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Wednesday, December 1, 2021

I spent two years trying to end a toxic friendship… but she wouldn’t let me leave

‘Look out of the window!’ said the text. ‘Literally just passing, thought I’d say hi.’

It was 10pm and I was at home having dinner with friends from out of town. I peered outside to see Lucy* under a streetlight. My heart sank. Paranoid though it sounds, I knew Lucy wasn’t just passing. She wanted to charm my friends, taking their numbers and stitching herself further into the fabric of my life.

Ours is an imbalanced friendship characterised by my cowardice and her manipulation. I’ve known her for six years, but I’ve been trying to dump her for the last two.

We met when she dated my husband’s friend. Lucy is beautiful, funny and intelligent, and we started sharing confidences over wine. When they split up, there was no question that we would stay friends.

Her life seemed charmed: her parents’ wealth had trickled down in the form of property and a trust fund, plus her job in advertising provided trips away. She thrived on being thoughtfully lavish but there was a cost to her ‘generosity’.

At first, it was just a niggle. She was constantly ‘checking in’, making plans, never taking no for an answer. I resented her expectation that whatever I was doing, she’d be welcome. She began to speak knowingly about my friends, in a way that suggested a deep connection, and if I mentioned somewhere I’d like to go on holiday, she’d take it as an invitation to get her calendar out and talk dates. I’m not naturally assertive, so I found it hard to set her straight.

Things got strange when she had a short fringe cut, like mine, and began to adopt figures of speech I used: friends commented on how alike we sounded. I’d smile politely but at home I’d seethe. At first, my husband found it funny. Wasn’t it flattering? But after months it became too much.

I craved space that she didn’t occupy, but increasingly I’d meet friends and find Lucy there. I didn’t like to ask them not to invite her, thinking it would seem childish. As I write it down now, it sounds little more than bitchy playground politics, but at the time, it felt like Lucy was hijacking my life.

It came to a head in August 2020 when I planned a group camping trip and didn’t invite her. I was highly stressed, having spent lockdown homeschooling my children and helping my shielding mum. I didn’t have the headspace for someone else who wanted a big part of me.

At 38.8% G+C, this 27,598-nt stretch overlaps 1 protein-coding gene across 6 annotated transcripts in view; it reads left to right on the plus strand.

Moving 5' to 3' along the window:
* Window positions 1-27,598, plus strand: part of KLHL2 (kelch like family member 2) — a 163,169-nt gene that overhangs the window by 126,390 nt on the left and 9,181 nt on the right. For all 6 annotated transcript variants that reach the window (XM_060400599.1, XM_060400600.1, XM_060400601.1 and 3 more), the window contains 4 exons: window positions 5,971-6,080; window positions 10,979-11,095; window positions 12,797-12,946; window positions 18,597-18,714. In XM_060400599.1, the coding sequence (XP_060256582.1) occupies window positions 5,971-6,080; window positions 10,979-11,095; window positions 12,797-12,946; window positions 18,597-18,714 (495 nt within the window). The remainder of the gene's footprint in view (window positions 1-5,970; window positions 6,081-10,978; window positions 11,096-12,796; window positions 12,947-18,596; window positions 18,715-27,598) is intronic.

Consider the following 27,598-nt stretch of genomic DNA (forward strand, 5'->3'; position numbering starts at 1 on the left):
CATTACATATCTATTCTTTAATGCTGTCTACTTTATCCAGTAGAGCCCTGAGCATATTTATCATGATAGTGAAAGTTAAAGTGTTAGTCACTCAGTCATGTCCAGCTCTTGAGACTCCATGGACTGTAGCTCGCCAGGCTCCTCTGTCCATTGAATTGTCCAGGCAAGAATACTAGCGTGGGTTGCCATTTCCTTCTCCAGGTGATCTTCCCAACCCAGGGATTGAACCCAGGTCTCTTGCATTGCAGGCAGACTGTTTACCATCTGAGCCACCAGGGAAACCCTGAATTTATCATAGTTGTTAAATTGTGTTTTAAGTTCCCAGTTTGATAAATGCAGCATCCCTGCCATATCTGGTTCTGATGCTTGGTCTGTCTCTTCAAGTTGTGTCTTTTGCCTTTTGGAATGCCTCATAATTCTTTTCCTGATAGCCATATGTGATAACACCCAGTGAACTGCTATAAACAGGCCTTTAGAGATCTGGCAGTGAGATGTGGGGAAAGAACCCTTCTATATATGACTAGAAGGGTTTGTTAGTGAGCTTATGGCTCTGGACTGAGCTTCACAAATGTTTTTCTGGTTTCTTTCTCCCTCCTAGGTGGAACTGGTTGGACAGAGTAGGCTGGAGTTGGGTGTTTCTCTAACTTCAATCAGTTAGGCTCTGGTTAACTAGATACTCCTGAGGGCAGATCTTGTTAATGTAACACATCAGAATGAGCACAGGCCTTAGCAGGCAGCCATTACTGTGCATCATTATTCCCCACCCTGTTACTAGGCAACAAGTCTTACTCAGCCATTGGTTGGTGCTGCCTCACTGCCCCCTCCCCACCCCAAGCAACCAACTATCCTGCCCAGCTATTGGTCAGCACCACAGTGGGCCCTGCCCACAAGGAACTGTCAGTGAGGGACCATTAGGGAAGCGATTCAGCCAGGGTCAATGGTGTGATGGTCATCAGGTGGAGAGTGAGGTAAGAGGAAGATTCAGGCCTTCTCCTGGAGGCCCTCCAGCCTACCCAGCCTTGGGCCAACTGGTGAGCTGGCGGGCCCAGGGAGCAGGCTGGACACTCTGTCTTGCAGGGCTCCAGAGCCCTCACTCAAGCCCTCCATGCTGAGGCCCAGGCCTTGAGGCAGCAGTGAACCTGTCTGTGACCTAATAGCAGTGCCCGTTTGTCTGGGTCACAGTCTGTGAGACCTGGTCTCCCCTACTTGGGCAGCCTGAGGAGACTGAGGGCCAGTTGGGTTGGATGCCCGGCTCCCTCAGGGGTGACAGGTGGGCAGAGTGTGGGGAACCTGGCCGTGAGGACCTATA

On the way, my phone pinged: ‘Hope you guys have fun.’ I ignored it but during the trip she called a mutual friend and told her that she was shocked I’d excluded her, given how much she did for me. I rang her and explained that I wasn’t interested in a conditional friendship, admitting that I felt suffocated. She became defensive, saying our friend had misunderstood.

Things cooled between us and for a while there was no contact. Weeks later, however, she texted me as if nothing had happened, suggesting brunch. On the way, I told myself, ‘I’m going to finish it.’ I was nervous; it felt like ending a relationship. But that day she was at her absolute best, like the Lucy I’d first met. Maybe I had overreacted, I told myself.

However, this cycle continued: Lucy demanding more and more time, me retreating, then her bulldozing me with charm. My husband was exasperated. ‘Just end it!’ he told me more than once.

Why couldn’t I? I still can’t fully answer that. Typically British, I’m not great with confrontation. Setting boundaries has always been a huge challenge too. But finally, that night when she turned up out of the blue, I properly ended it. I told her I didn’t like her turning up unannounced. ‘I need space,’ I said. ‘I think you want much more from this friendship than I do.’

She looked shocked and said I had control issues. I didn’t argue: it hit me that nothing I said would sink in.

Afterwards I told friends we’d fallen out, asking them to bear it in mind when arranging things. They were understanding. Deep down, they probably knew what was going on. Lucy apparently told them that I’m having a ‘rough time mentally’. I’ve heard she’s hitched her wagon to another woman in our group and I predict a similar scenario will play out.

Two months have passed without Lucy and life is easier. I don’t flinch when my phone buzzes. But I have a suspicion that it’s not over. Any day I’m going to get a text, as if nothing’s happened: ‘Fancy brunch?’ Only this time I won’t reply.

*Name has been changed, picture posed by model


Can you relate to our writer’s experience? Let us know in the comments section

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